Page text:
Western Cattle in Storm

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"Western Cattle in Storm"

Western Cattle in Storm is a $1 stamp issued by the United States Post Office Department as part of the 1898 Trans-Mississippi Issue. Western Cattle in Storm is one of nine commemorative postage stamps in the series, which marked the 1898 Trans-Mississippi Exposition held in Omaha, Nebraska. While the entire Trans-Mississippi Issue set has been praised[by whom?] for its quality, the $1 stamp, also called the Black Bull, stands out from the rest.[citation needed]

The breed of cattle used in the issue were meant to represent the ruggedness of the American West, but actually derive from the Highlands of Scotland. That’s because the design replicated a John MacWhirter painting depicting cattle in a winter storm in central Scotland. This painting was copied, without the permission of the owner, Lord Blythswood, by an American cattle company as a trademark of sorts.[1]

“MacWhirter, however, was a Scot, and his painting, entitled The Vanguard, was soon discovered to have been a depiction of Scottish cattle in a storm in Scotland,” according to a company called Chicago Stamps.[2] ”It was actually painted in a small farmhouse near the Scottish highland town of Calendar. The scene did not depict an event west of the Mississippi, but it might have been, and few really cared about this detail, for cattle were an important part of the western U.S. economy.” (Note: the correct spelling of the town is Callander.)

This image caught the attention of the Post Office Department and Raymond Ostrander Smith, the staff designer of the Bureau of Engraving and Printing at the time, and it was adopted for the $1 design. Little did the designer know that the scene depicted was in Scotland, not the Western U.S., as was supposed. A full apology was later issued to the owner of the painting.[1]

Printing[edit]

The nine stamps of the Trans-Mississippi series were originally to be two-toned, with colored frames surrounding black vignettes, but the Bureau of Engraving and Printing, its resources overtaxed by the needs of the Spanish-American War, simplified the printing process, issuing the stamps in single colors.[3] In all, the Bureau of Engraving and Printing produced 56,900 copies of Western Cattle in Storm. A violet-brown frame with a black vignette (center design) was planned for the $1 Western Cattle in Storm stamp. Instead, the $1 denomination was printed with black ink.[4]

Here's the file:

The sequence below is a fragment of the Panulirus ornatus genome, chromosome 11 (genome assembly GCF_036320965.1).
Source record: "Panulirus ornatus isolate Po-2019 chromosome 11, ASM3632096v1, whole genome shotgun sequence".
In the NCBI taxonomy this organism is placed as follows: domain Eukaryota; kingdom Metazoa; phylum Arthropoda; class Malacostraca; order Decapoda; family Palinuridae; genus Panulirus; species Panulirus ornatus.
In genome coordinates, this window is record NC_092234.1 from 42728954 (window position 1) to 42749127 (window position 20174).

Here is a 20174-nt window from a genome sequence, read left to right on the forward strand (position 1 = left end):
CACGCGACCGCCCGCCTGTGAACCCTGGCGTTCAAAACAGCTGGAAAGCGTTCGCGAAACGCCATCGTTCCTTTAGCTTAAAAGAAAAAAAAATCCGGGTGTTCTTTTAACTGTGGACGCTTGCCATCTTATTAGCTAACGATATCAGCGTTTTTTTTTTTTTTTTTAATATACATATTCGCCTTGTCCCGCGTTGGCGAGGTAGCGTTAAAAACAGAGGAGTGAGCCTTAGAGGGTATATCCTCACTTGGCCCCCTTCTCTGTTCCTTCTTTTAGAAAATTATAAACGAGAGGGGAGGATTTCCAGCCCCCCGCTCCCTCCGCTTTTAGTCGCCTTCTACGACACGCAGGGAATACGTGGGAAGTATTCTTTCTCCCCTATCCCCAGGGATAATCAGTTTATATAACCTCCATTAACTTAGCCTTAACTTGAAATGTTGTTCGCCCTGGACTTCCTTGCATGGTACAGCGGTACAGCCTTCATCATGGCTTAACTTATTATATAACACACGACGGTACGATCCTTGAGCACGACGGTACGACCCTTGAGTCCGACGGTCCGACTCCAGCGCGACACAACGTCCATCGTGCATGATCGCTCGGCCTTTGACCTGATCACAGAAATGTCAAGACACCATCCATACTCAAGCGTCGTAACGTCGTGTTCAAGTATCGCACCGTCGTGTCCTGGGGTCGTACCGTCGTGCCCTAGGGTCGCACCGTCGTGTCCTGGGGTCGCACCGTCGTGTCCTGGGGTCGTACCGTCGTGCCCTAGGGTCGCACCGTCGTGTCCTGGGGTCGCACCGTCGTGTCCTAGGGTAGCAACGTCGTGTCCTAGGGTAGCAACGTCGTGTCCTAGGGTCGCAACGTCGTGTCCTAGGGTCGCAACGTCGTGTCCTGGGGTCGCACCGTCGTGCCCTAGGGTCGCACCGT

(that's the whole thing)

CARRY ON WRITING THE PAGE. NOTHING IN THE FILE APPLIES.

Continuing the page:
The entire printing run of Western Cattle in Storm lasted three days, from June 1–3, 1898.[4]

Distribution[edit]

The earliest known date of deliv­ery to postmasters of stamps of the Trans-Mississippi Issue is June 15, 1898.[3] The assigned first day of issue was June 17. There had been considerable pre-issue publicity regarding the series, which resulted in an early rush on the initial limited supplies available at post offices. But such interest was short-lived, especially as post offices replenished their stocks, the novelty of the new stamps wore off, and speculative inter­est waned.[3] On December 31, 1898, the sale of stamps to postmasters was discontinued.[3] Afterward, an unknown quantity of unsold stamps were destroyed.[4]

Prior to the issuance of the $1 Western Cattle in Storm, only two other $1 US postage stamps had ever been printed and released: the $1 Columbian Exposition stamp issued in 1893 and titled Isabella Pledging Her Jewels (see File:Columbian241-1$.jpg) and the $1 Oliver Hazard Perry[5] issued in 1895.

Appraisal[edit]

While today Western Cattle in Storm is regarded as one of the most attractive U.S. stamps ever produced, there have been detractors. John Luff, one of the most influential philatelic writers of his day, apparently did not think much of the stamp or others in the series, according to Chicago Stamps. “The stamps are poorly conceived and executed, overloaded with ornaments, heavy in color and blurred in printing,” he wrote in 1902.[2]

But by 1933, author Ralph Kimble described the Trans-Mississippi stamps as “perhaps the most attractive set of commemoratives which we have ever had,” adding additional flattery for the $1 stamp.[4] In 1934, Stamps magazine asked readers to vote on the most beautiful stamp in the world. The Canadian 1928 50¢ Bluenose stamp won first place with Western Cattle in Storm placing second.[4]

Today, pristine copies of Western Cattle in Storm can sell for tens of thousands of dollars.[6]

Reissue[edit]

In 1998, the nine stamps of the Trans-Mississippi Issue were all reissued on a souvenir sheet by the U.S. Postal Service, along with a separate souvenir sheet containing nine copies of "Western Cattle in Storm." Unlike in 1898, the 1998 versions were issued in two colors.[7]

References and sources[edit]

Notes
  1. ^ a b "1898 Trans-Mississippi Issue, The Swedish Tiger". Theswedishtiger.com. Retrieved 2012-01-21. 
  2. ^ a b "America's Most Beautiful Stamp?". Chicago Stamps. Archived from the original on 2012-02-02. Retrieved 2012-02-02. 
  3. ^ a b c d "The Trans-Mississippi Issue" (PDF). Stamp News Now. August 15, 1997. Retrieved 2012-01-21. 
  4. ^ a b c d e "$1 Cattle in Snowstorm". Mystic Stamp Company. Retrieved 2012-01-21. 
  5. ^ "$1 Oliver Hazard Perry, United States Postal Office, 1895". Theswedishtiger.com. Retrieved 2012-01-21. 
  6. ^ "1898 Trans-Mississippi Issue, "The Swedish Tiger"". Theswedishtiger.com. Retrieved 2012-01-21. 
  7. ^ "Trans Mississippi Stamps Wallpaper and Backgrounds". deskpicture.com. Retrieved 21 January 2012. 
Sources

External links[edit]